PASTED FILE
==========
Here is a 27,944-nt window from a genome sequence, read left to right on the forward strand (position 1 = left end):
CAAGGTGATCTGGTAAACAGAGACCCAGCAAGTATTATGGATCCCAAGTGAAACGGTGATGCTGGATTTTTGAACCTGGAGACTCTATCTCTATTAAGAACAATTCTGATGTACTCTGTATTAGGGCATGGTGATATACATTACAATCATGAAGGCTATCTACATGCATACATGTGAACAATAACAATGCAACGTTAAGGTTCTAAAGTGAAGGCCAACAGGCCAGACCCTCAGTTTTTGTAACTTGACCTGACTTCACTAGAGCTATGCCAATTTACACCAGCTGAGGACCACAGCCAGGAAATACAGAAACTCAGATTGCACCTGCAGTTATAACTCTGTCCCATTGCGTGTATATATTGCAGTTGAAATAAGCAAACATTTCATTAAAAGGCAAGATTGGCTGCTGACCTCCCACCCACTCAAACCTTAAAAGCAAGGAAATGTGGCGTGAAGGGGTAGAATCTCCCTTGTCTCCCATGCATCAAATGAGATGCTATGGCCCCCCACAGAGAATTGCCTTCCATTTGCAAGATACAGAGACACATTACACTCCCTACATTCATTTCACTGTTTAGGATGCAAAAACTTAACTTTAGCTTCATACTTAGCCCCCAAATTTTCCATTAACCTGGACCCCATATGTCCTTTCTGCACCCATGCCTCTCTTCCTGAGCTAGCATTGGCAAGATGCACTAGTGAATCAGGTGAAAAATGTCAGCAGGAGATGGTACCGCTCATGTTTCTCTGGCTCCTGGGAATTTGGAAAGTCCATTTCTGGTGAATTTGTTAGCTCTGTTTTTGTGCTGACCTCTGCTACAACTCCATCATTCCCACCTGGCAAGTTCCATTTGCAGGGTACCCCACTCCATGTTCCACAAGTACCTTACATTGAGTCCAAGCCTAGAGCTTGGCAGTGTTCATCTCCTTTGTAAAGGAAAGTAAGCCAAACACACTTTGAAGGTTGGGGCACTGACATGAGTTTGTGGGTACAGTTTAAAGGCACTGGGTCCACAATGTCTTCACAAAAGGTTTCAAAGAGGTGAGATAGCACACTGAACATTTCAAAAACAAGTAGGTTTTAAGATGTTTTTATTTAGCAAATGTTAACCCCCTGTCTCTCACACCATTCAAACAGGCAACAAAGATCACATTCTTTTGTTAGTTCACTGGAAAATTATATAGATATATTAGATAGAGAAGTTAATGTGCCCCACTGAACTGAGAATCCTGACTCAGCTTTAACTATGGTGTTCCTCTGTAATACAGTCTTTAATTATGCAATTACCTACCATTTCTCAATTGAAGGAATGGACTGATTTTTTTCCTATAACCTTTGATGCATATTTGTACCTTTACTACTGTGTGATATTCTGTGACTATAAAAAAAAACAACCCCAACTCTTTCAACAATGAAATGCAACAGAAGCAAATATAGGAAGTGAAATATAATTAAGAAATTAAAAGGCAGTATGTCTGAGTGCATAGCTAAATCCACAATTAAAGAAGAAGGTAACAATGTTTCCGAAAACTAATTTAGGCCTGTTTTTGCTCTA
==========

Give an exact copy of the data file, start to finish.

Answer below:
Here is a 27,944-nt window from a genome sequence, read left to right on the forward strand (position 1 = left end):
CAAGGTGATCTGGTAAACAGAGACCCAGCAAGTATTATGGATCCCAAGTGAAACGGTGATGCTGGATTTTTGAACCTGGAGACTCTATCTCTATTAAGAACAATTCTGATGTACTCTGTATTAGGGCATGGTGATATACATTACAATCATGAAGGCTATCTACATGCATACATGTGAACAATAACAATGCAACGTTAAGGTTCTAAAGTGAAGGCCAACAGGCCAGACCCTCAGTTTTTGTAACTTGACCTGACTTCACTAGAGCTATGCCAATTTACACCAGCTGAGGACCACAGCCAGGAAATACAGAAACTCAGATTGCACCTGCAGTTATAACTCTGTCCCATTGCGTGTATATATTGCAGTTGAAATAAGCAAACATTTCATTAAAAGGCAAGATTGGCTGCTGACCTCCCACCCACTCAAACCTTAAAAGCAAGGAAATGTGGCGTGAAGGGGTAGAATCTCCCTTGTCTCCCATGCATCAAATGAGATGCTATGGCCCCCCACAGAGAATTGCCTTCCATTTGCAAGATACAGAGACACATTACACTCCCTACATTCATTTCACTGTTTAGGATGCAAAAACTTAACTTTAGCTTCATACTTAGCCCCCAAATTTTCCATTAACCTGGACCCCATATGTCCTTTCTGCACCCATGCCTCTCTTCCTGAGCTAGCATTGGCAAGATGCACTAGTGAATCAGGTGAAAAATGTCAGCAGGAGATGGTACCGCTCATGTTTCTCTGGCTCCTGGGAATTTGGAAAGTCCATTTCTGGTGAATTTGTTAGCTCTGTTTTTGTGCTGACCTCTGCTACAACTCCATCATTCCCACCTGGCAAGTTCCATTTGCAGGGTACCCCACTCCATGTTCCACAAGTACCTTACATTGAGTCCAAGCCTAGAGCTTGGCAGTGTTCATCTCCTTTGTAAAGGAAAGTAAGCCAAACACACTTTGAAGGTTGGGGCACTGACATGAGTTTGTGGGTACAGTTTAAAGGCACTGGGTCCACAATGTCTTCACAAAAGGTTTCAAAGAGGTGAGATAGCACACTGAACATTTCAAAAACAAGTAGGTTTTAAGATGTTTTTATTTAGCAAATGTTAACCCCCTGTCTCTCACACCATTCAAACAGGCAACAAAGATCACATTCTTTTGTTAGTTCACTGGAAAATTATATAGATATATTAGATAGAGAAGTTAATGTGCCCCACTGAACTGAGAATCCTGACTCAGCTTTAACTATGGTGTTCCTCTGTAATACAGTCTTTAATTATGCAATTACCTACCATTTCTCAATTGAAGGAATGGACTGATTTTTTTCCTATAACCTTTGATGCATATTTGTACCTTTACTACTGTGTGATATTCTGTGACTATAAAAAAAAACAACCCCAACTCTTTCAACAATGAAATGCAACAGAAGCAAATATAGGAAGTGAAATATAATTAAGAAATTAAAAGGCAGTATGTCTGAGTGCATAGCTAAATCCACAATTAAAGAAGAAGGTAACAATGTTTCCGAAAACTAATTTAGGCCTGTTTTTGCTCTA